impose liability for breach of warranty upon Avco as lender as well as on Springfield as dealer. Imposition of such liability on Avco would also be relevant to Avco's counterclaim, for it would justify the Kutnas' failure to make the monthly payments on the loan as conduct consistent with their attempt to rescind the loan agreement. Thus the warranty claim serves a dual role, being an element in appellant's cause of action and in her defense against Avco's counterclaim.
Avco contends that its dealings with the Kutnas represent a simple, direct loan to a borrower under the Consumer Discount Company Act (CDCA), Act of April 8, 1937, P.L. 262, as amended, 7 P.S. § 6201 et seq. It argues that as a holder in due course with respect to the Kutna note, it is not subject to any defenses or claims that appellant as buyer may have against Springfield as seller.
Thus the determinative issue is whether the Kutnas-Springfield-Avco transaction can be brought within the MVSFA.*fn3a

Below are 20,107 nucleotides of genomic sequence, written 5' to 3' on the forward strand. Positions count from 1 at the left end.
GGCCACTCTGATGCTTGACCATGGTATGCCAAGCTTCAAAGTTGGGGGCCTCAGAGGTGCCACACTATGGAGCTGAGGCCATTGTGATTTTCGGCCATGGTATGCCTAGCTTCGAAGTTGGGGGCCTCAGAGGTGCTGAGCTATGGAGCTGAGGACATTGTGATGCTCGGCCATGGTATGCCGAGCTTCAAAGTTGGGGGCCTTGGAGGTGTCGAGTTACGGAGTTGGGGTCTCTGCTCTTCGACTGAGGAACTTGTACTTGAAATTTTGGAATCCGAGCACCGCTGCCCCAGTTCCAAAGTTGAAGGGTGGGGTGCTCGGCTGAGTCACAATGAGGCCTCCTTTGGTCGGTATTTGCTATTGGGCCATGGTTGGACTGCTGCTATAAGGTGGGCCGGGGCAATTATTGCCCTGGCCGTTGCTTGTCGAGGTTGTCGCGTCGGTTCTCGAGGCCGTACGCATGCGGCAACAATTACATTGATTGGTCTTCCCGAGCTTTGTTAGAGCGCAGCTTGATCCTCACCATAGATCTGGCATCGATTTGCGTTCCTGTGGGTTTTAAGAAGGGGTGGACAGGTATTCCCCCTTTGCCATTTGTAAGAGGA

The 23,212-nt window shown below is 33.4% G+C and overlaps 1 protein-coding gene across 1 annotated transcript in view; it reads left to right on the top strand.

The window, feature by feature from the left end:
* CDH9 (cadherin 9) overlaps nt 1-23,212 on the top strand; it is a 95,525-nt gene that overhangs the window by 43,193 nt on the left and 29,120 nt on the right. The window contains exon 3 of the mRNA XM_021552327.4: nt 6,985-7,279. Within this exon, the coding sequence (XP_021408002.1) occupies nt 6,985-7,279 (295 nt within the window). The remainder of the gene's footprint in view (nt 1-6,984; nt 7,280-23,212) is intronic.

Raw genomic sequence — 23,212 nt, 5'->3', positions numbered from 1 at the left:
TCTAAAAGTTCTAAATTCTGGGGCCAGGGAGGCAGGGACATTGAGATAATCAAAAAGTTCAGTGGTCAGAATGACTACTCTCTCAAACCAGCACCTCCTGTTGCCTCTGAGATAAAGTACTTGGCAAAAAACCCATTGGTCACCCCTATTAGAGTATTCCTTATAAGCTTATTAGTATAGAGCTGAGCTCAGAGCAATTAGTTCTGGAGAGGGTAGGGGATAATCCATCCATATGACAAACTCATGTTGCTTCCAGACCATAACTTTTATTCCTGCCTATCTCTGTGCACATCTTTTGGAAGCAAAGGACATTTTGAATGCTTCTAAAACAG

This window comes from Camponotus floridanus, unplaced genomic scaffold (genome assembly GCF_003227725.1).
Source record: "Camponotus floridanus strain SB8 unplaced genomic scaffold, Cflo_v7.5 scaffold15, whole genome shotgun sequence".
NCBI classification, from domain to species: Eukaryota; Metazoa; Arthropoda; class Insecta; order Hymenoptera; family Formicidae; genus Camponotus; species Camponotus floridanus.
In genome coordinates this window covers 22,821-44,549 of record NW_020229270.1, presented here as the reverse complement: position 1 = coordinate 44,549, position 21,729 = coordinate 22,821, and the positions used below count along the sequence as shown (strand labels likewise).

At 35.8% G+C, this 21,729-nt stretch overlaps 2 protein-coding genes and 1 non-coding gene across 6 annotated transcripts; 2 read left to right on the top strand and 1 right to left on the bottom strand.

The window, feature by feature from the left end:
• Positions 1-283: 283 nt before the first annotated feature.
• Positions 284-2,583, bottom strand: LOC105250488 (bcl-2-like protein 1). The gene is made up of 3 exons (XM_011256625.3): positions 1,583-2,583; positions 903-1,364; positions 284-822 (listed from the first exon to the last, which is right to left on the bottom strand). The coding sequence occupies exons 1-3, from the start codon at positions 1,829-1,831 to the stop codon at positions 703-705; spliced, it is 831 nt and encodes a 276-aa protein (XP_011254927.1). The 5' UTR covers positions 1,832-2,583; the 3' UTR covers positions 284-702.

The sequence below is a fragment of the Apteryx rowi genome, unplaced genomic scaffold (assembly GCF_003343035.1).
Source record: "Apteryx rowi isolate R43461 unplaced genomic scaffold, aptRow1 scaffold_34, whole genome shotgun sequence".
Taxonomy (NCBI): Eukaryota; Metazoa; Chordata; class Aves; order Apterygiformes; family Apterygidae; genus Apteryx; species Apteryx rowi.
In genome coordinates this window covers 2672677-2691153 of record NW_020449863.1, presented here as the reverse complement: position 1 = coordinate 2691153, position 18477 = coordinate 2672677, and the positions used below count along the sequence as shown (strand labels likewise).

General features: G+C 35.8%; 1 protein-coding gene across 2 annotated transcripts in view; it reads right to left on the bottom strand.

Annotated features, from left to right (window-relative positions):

The MVSFA was enacted to remedy certain evils in the automobile financing area that were not addressed in its predecessor statute, the CDCA. In its section on findings and declarations of policy, the MVSFA states that because of legal technicalities and unequal bargaining power, automobile consumers are
at the mercy of unscrupulous persons and are being intolerably exploited in the installment purchase of motor vehicles.
[ 258 Pa. Super. Page 1969]
P.S. § 602
The section also states that "nefarious, unscrupulous and improper practices" in automobile financing are being practiced
not only among some sellers, but also among some sales finance companies and some banks, which acquire contracts arising out of installment sales of motor vehicles . . . .
Id. (emphasis added)